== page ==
I bought my first pair of real pair of running shoes in February of this year. Yes, you read that right...this year. Prior to that I ran in the cheapest pair of "running" shoes I could find at WalMart. My friends and family kept finding races for me to run and so I would buy another pair saying that I was "just training for this next race and then I'm not going to run any more." Never mind the fact that each pair was shot by the time I got to said race, committing to real shoes meant admitting that I was starting to like this crazy sport and that I actually considered myself a runner. But this February I decided to take the plunge and actually commit to a pair of quality running shoes that would last for more than 100.
I decided to go to a local shoe store, Vertical Runner, known for it's excellent service and knowledgeable staff. The woman there tried VERY hard to help me pick out the perfect pair. She had me walk across the floor in my socks to observe the bio-mechanics of my feet, sized my foot with the shoe size thingamajig and proceeded to ask me a number of questions about what exactly I was looking for in a shoe. I was honest with her that I was looking for something light weight but beyond that, having never owned any real running shoes before, I had no idea what I was looking for. She said that I had no pronation issues and didn't need a ton of support and headed to the back to bring me nearly a dozen different shoes to try on.
I tried on every pair. Some shoes I immediately didn't like but most of them I just said, "I don't know...Lets try the next pair." Finally I settled into a pair of Mizuno WaveRider13's. They were the most comfortable shoes I had ever worn. Over the course of the next few months my mileage increased from 30 or so to around 45 miles a week. I grew stronger and faster. The only problem was that, prior to owning my Mizunos I had been a solid mid-foot striker and suddenly it was a challenge to land mid-foot.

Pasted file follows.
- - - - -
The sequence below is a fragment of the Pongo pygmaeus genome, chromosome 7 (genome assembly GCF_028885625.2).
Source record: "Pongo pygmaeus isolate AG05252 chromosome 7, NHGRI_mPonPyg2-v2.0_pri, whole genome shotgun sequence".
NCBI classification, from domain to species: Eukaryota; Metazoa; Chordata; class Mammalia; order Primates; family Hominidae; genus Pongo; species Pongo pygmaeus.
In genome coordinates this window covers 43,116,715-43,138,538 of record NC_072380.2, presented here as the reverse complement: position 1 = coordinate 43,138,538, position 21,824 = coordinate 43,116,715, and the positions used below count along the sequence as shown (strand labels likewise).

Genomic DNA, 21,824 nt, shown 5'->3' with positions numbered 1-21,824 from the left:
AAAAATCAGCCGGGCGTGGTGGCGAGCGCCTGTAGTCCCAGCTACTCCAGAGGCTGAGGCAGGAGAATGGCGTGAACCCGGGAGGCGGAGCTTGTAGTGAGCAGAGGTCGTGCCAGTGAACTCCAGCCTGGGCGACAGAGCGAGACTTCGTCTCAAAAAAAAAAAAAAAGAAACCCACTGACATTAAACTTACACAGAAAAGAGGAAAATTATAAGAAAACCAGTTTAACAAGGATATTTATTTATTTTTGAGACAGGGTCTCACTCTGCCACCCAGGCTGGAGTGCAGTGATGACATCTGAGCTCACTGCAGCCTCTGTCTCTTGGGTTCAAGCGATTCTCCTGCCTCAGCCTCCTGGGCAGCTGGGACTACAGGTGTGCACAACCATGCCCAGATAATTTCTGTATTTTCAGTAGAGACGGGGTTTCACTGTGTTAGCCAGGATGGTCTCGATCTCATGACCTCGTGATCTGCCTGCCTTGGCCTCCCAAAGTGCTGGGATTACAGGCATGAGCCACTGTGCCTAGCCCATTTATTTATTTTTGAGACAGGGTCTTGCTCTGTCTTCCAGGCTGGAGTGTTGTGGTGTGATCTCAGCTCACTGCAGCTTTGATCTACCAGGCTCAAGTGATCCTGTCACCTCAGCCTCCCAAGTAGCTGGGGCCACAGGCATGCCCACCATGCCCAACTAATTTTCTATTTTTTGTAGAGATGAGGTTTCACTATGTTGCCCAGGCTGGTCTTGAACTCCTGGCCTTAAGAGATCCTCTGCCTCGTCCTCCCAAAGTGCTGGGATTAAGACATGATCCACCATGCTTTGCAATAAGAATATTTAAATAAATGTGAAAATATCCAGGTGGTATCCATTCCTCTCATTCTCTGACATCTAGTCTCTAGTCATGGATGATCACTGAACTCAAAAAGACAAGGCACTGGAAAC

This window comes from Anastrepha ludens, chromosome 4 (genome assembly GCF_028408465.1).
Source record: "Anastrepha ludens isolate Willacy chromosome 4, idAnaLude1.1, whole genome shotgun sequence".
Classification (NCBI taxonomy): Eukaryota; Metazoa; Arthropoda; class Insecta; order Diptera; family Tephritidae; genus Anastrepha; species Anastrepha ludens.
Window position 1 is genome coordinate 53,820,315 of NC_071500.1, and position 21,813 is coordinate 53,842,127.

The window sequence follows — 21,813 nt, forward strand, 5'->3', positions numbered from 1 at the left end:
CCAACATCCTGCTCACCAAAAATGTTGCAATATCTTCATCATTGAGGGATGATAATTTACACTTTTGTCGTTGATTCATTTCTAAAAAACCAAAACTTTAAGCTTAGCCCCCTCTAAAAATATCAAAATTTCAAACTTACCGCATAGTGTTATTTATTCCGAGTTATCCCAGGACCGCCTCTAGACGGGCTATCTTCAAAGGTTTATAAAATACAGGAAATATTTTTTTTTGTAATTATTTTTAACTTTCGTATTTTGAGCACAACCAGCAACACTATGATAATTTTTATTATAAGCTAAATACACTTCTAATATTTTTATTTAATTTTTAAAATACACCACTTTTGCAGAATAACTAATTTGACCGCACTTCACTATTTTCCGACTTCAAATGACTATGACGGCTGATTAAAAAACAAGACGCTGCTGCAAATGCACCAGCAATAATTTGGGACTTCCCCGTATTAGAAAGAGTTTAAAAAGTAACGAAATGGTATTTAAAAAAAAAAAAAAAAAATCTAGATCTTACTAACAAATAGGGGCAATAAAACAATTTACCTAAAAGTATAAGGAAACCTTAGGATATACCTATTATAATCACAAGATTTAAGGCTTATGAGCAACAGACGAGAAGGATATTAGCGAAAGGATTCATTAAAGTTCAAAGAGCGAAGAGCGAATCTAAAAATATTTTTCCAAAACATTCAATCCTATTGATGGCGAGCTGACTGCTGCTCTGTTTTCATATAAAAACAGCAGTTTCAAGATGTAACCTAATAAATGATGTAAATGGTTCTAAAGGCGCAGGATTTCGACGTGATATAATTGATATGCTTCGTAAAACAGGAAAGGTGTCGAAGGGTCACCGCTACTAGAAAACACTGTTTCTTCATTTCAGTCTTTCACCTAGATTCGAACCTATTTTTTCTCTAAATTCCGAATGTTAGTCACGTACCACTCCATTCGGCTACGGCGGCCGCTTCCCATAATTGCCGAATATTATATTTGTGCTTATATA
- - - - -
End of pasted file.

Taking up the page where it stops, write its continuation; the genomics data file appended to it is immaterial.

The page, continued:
After doing some research I decided that I needed a more minimalist shoe. Something with a lower heal to toe drop. When my shoes were well past the 400 mile mark I returned to Vertical Runner and after trying on all of their minimalist shoes settled on a pair of Saucony Kinvara2's. When I tried them on the clouds parted, the sun shown brightly on my face and Handel's Messiah began to play. They were the perfect fit!
After the first week I had excessive pain in my calves. The second week was a rest week and while the pain didn't get any worse, it didn't get much better either...and my Achilles tendons began to bother me...alot. The third week I decided to add another rest day after my speed work, reducing my running to three days a week. Finally some progress! By the end of the week I was feeling great and ready for my long run.
It was a beautiful run! I felt great all the way through it! Finally, victory was mine! That whole 10% rule was bologna! Then it happened... The moment my feet were both planted on the ground my calves clenched up so tight I had to grab a hold of the nearest tree to keep from falling on the ground. Chanda and the kids were planning on picking me up at a trail head nearly a mile further down the trail and here I am bear-hugging this tree because it's the only way to stay upright! And to make matters worse, people were staring!
I just hung there for a moment waiting for my calves to relax. They didn't. So slowly I began to stretch them out. I HAVE to be able to walk at least one more mile! The pain brought tears to my eyes. More people walked by unashamed to stare at the weird guy clinging to the tree. After about ten minutes I was able to put weight on my legs again. Slowly I began to resume forward progress toward the trail head where Chanda, my beautiful children, and most importantly the car were waiting for me.
It has been about two more weeks since my embarrassing incident on the trail and I am happy to say that I am now running pain free again! But there is a moral to this story. When a shoe company says to ease into a shoe take there advice. Because, as I tell the kids at church, lessons learned the hard way aren't learned better, they just hurt more.